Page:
Year of Graduation

2020

Level of Access

Open Access Thesis

Embargo Period

5-13-2023

Department or Program

Biology

First Advisor

Patsy Dickinson

Abstract

Central pattern generators (CPGs) are neural networks that generate the rhythmic outputs that control behaviors such as locomotion, respiration, and chewing. The stomatogastric nervous system (STNS), which contains the CPGs that control foregut movement, and the cardiac ganglion (CG), which is a CPG that controls heartbeat, are two commonly studied systems in decapod crustaceans. Neuromodulators are locally or hormonally released neuropeptides and amines that change the output patterns of CPGs like the STNS and CG to allow behavioral flexibility. We have hypothesized that neuromodulation provides a substrate for the evolution of behavioral flexibility, and as a result, systems exhibiting more behavioral flexibility are modulated to a greater degree. To examine this hypothesis, we evaluated the extent to which the STNS and the CG are modulated in the majoid crab species Chionoecetes opilio, Libinia emarginata, and Pugettia producta. C. opilio and L. emarginata are opportunistic feeders, whereas P. producta has a highly specialized kelp diet. We predicted that opportunistic feeding crabs that chew and process a wide variety of food types would exhibit greater STNS neuromodulatory capacity than those with a specialized diet. The STNS of L. emarginata and C. opilio responded to the seven endogenous neuromodulators oxotremorine, dopamine, CabTrp Ia, CCAP, myosuppressin, proctolin, and RPCH, whereas the STNS of P. producta only responded to proctolin, oxotremorine, myosuppressin, RPCH (25% of the time), variably to dopamine, and not at all to CabTrp and CCAP. Because P. producta, L. emarginata, and C. opilio all belong to the Majoidea superfamily, their primary distinctions are their feeding habits. For this reason, we further predicted that there would be no relationship between diet and modulatory capacity in the cardiac ganglion (CG) of the neurogenic heart. This would suggest that a lack of STNS modulatory capacity in P. producta relative to L. emarginata and C. opilio is specific to evolved foregut function. Whole-heart recordings from P. producta indicated that, unlike the STNS, the CG responds to CabTrp and CCAP. P. producta hearts also responded to oxotremorine and inconsistently to dopamine and proctolin. The CG of C. opilio was modulated by CabTrp, CCAP, dopamine, proctolin, myosuppressin, and oxotremorine, but not RPCH. The CG of L. emarginata responded to CCAP, and inconsistently to CabTrp, dopamine, and proctolin, but not to myosuppressin, RPCH, and surprisingly oxotremorine. Although cardiac responses were not identical between species, opportunistic and specialist feeders responded more similarly to the modulators tested in the heart than in the STNS. Notably, P. producta responded to each modulator in a similar manner to C. opilio and/or L. emarginata. However, L. emarginata’s surprising lack of cardiac response to oxotremorine suggests that phylogenetic closeness may not control for differences in CG and STNS function between species. Nevertheless, sample sizes of all three species were quite small, and individual differences lead to inconsistencies in the data. As a result, sample size must be enlarged to draw firm conclusions.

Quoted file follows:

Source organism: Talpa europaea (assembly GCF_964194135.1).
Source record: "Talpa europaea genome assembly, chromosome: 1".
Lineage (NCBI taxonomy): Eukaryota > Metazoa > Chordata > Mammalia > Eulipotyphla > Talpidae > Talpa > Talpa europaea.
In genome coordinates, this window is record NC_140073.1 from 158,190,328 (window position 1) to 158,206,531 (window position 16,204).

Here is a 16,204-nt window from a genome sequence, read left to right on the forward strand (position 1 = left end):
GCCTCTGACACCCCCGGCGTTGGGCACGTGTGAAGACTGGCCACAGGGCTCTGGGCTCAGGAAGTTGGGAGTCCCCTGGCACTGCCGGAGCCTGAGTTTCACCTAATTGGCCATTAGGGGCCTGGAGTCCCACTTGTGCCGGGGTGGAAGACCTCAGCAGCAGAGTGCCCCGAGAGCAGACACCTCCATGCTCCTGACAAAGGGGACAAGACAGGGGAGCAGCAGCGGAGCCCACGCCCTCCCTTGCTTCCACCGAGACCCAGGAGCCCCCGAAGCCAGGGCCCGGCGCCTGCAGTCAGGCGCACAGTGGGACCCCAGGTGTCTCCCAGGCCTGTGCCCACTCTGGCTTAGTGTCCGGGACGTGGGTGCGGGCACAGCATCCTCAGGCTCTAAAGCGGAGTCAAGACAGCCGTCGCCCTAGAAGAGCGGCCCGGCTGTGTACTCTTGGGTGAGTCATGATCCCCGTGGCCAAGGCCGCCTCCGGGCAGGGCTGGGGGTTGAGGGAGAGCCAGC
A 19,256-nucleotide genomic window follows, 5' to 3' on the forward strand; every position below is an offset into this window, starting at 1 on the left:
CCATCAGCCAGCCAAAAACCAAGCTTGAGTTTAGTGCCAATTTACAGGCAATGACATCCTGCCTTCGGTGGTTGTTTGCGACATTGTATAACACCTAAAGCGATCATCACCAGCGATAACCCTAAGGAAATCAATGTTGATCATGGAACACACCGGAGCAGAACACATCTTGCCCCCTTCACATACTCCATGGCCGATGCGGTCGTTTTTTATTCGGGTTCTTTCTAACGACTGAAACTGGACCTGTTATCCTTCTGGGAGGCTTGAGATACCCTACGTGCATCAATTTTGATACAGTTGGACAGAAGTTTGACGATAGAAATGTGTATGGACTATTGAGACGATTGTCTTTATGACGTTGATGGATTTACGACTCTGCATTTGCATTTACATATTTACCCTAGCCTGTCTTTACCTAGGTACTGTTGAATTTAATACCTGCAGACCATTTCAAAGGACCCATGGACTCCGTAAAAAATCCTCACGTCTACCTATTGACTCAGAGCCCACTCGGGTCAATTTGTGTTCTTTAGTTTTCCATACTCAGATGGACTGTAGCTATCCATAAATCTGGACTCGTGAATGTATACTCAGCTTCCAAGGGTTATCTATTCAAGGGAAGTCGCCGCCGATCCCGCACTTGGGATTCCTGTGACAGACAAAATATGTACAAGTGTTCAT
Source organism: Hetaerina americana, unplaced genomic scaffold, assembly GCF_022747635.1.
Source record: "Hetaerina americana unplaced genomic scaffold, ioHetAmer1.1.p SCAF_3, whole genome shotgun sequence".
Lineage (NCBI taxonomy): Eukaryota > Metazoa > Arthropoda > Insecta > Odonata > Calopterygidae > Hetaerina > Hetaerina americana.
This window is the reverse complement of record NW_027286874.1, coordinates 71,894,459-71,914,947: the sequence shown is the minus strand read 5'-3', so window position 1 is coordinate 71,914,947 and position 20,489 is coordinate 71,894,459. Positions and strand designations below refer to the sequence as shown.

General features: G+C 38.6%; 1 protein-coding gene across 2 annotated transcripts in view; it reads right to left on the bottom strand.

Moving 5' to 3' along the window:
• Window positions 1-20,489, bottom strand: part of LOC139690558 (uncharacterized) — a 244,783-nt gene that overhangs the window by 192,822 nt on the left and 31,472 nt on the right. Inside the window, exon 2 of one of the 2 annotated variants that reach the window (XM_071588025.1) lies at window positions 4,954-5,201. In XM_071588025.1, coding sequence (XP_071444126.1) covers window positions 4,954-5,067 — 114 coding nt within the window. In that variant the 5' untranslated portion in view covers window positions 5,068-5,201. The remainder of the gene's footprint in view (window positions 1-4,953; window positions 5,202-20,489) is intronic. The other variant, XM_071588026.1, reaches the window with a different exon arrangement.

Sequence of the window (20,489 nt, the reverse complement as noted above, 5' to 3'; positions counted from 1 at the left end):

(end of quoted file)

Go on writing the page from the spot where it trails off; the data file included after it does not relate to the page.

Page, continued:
Available for download on Saturday, May 13, 2023

COinS